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Edmund Husserl



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Edmund Husserl was a German philosopher and founder of phenomenology. Husserl was born in Prossnitz, Moravia (now in the Czech Republic), on April 8, 1859. He studied science, philosophy, and mathematics at the universities of Leipzig, Berlin, and Vienna and wrote his doctoral thesis on the calculus of variations. The main influence on Husserl's thought was the intentional psychology of Franz Brentano, under whom he studied in Vienna. He became interested in the psychological basis of mathematics and, shortly after becoming a lecturer in philosophy at the University of Halle, wrote his first book, Philosophie der Arithmetik (1891). At that time he maintained that the truths of mathematics have validity regardless of the way people come to discover and believe in them.

Husserl then argued against his early position, which he called psychologism, in Logical Investigations (1900-01; trans. 1970). In this book he contended that the philosopher's task is to contemplate the essences of things, and that the essence of an object can be arrived at by systematically varying that object in the imagination. Husserl noted that consciousness is always directed toward something. He called this directedness intentionality and argued that consciousness contains ideal, unchanging structures called meanings, which determine what object the mind is directed toward at any given time.

During his tenure (1901-16) at the University of Göttingen, Husserl attracted many students, who began to form a distinct phenomenological school, and he wrote his most influential work, Ideas: A General Introduction to Pure Phenomenology (1913; trans. 1931). In this book Husserl introduced the term phenomenological reduction for his method of reflection on the meanings the mind employs when it contemplates an object. Because this method concentrates on meanings that are in the mind, whether or not the object present to consciousness actually exists, Husserl said the method involves "bracketing existence," that is, setting aside the question of the real existence of the contemplated object. He proceeded to give detailed analyses of the mental structures involved in perceiving particular types of objects, describing in detail, for instance, his perception of the apple tree in his garden. Thus, although phenomenology does not assume the existence of anything, it is nonetheless a descriptive discipline; according to Husserl, phenomenology is devoted, not to inventing theories, but rather to describing the "things themselves," which is not unlike the philosophy of Kant, an affinity of which Husserl himself was fully conscious.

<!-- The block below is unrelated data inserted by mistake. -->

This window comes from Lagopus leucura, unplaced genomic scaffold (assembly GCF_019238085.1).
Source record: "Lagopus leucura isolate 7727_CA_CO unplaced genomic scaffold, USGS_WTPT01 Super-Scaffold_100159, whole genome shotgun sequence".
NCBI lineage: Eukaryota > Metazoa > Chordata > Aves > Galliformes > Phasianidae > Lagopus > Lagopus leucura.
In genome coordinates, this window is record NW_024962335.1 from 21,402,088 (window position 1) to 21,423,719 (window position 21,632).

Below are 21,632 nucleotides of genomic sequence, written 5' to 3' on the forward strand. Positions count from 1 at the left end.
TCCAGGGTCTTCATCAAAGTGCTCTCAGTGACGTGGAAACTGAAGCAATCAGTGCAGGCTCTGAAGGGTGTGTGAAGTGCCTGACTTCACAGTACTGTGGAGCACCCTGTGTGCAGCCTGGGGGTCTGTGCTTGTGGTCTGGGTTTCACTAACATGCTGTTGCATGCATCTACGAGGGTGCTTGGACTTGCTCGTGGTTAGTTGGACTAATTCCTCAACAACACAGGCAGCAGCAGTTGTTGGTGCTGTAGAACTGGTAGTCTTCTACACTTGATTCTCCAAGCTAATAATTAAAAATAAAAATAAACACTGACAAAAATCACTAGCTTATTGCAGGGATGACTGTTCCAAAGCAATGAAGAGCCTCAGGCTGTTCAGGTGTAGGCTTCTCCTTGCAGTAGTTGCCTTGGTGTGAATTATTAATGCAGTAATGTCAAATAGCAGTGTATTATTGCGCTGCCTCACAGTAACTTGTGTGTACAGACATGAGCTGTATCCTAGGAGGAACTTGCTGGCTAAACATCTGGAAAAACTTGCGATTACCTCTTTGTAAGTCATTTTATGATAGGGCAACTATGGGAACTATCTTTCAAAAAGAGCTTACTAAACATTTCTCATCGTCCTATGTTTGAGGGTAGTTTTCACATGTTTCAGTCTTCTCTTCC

After 1916 Husserl taught at the University of Freiburg. Phenomenology had been criticized as an essentially solipsistic method, confining the philosopher to the contemplation of private meanings, so in Cartesian Meditations (1931; trans. 1960), Husserl attempted to show how the individual consciousness can be directed toward other minds, society, and history. Husserl died in Freiburg on April 26, 1938.

Husserl's description of the consciousness of time presented in The Phenomenology of Inner Time-Consciousness (1928; Eng. trans., 1964), the revisions of his logical theory in Formal and Transcendental Logic (1929; Eng. trans., 1969), and his later emphasis on the basic nature of humans' lived relationship with the world (Lebenswelt) in Experience and Judgment (1939; Eng. trans., 1973) have influenced philosophers in many different fields, the greatest perhaps on a younger colleague at Freiburg, Martin Heidegger. Husserl's relatively cognitive phenomenological method was transformed by Heidegger into an existentialism that dealt with the emotional and ethical significances of life as well as its perceptual, intellectual, and logical structures. Phenomenology remains one of the most vigorous tendencies in contemporary philosophy, and its impact has also been felt in theology, linguistics, psychology, and the social sciences.

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